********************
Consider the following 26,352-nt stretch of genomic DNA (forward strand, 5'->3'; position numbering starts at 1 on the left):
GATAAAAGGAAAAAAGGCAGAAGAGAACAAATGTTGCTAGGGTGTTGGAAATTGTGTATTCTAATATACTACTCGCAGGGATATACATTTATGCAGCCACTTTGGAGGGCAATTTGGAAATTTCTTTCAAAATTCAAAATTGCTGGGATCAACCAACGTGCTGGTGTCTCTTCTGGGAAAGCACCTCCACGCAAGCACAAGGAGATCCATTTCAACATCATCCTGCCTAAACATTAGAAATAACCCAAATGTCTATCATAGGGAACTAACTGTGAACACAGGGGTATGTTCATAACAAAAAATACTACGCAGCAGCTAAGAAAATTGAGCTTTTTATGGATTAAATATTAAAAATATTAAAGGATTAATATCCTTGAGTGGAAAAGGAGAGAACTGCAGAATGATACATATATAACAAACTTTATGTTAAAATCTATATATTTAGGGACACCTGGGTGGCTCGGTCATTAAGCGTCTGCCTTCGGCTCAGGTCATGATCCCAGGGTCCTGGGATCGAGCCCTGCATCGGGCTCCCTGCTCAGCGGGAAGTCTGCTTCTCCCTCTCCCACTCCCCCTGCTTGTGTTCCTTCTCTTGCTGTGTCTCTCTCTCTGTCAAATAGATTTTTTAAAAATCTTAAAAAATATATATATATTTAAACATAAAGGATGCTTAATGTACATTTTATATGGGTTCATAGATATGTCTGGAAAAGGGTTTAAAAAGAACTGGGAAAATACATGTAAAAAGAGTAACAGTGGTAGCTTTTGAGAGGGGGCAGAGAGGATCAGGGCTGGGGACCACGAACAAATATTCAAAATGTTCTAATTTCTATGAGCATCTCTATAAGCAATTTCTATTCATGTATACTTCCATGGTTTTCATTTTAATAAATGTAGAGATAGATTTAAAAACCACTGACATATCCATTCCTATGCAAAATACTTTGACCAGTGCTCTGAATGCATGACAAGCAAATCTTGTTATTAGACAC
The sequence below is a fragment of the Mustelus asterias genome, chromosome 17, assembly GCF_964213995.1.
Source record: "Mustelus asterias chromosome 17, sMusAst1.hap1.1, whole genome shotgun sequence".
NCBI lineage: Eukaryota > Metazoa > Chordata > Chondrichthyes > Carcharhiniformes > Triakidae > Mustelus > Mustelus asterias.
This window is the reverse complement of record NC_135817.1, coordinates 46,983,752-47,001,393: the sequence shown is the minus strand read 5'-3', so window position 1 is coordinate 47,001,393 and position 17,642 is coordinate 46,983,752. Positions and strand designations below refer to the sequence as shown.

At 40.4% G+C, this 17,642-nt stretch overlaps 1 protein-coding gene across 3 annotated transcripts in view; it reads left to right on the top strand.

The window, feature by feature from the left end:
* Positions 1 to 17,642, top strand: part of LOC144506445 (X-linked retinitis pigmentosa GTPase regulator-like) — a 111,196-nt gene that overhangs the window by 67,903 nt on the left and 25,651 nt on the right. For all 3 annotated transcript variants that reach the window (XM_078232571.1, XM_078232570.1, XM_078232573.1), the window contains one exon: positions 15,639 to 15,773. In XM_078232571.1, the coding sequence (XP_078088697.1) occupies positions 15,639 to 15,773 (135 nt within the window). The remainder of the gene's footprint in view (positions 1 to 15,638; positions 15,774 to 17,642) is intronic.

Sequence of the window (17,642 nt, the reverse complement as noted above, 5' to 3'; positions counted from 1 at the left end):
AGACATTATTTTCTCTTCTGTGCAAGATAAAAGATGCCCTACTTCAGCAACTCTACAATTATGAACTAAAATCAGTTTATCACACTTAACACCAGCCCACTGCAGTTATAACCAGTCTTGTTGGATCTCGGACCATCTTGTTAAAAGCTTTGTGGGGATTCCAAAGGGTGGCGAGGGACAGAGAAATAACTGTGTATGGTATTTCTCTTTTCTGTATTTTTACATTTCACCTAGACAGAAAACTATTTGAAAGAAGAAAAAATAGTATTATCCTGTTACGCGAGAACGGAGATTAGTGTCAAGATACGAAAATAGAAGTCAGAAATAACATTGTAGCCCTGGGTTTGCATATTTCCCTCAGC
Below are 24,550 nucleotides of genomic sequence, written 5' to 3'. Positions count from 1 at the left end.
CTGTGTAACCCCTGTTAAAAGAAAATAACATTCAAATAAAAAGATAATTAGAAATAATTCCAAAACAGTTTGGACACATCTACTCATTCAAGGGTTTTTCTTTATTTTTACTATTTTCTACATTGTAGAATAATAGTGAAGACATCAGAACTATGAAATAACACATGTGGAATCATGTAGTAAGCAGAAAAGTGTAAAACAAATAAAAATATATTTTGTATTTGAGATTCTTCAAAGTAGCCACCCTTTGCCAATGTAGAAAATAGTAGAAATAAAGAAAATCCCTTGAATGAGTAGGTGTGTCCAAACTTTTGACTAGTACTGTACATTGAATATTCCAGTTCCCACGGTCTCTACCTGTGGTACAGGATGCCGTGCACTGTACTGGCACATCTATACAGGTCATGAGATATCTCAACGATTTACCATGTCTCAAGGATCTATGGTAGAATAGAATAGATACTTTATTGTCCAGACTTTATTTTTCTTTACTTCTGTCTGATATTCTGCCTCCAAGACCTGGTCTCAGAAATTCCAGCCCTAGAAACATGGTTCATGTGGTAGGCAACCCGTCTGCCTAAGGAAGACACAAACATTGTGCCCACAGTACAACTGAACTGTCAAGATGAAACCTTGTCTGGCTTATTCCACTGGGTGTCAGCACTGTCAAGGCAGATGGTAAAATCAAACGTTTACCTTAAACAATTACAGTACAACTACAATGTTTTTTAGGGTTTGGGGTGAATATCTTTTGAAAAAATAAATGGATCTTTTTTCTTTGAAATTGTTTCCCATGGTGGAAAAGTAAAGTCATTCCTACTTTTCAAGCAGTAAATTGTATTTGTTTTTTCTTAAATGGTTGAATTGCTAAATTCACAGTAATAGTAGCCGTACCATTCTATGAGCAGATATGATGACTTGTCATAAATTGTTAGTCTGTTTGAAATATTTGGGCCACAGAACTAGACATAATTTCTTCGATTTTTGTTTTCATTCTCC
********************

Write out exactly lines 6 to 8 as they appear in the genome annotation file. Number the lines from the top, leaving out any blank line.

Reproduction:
This window is the reverse complement of record NC_135817.1, coordinates 46,983,752-47,001,393: the sequence shown is the minus strand read 5'-3', so window position 1 is coordinate 47,001,393 and position 17,642 is coordinate 46,983,752. Positions and strand designations below refer to the sequence as shown.

At 40.4% G+C, this 17,642-nt stretch overlaps 1 protein-coding gene across 3 annotated transcripts in view; it reads left to right on the top strand.

The window, feature by feature from the left end: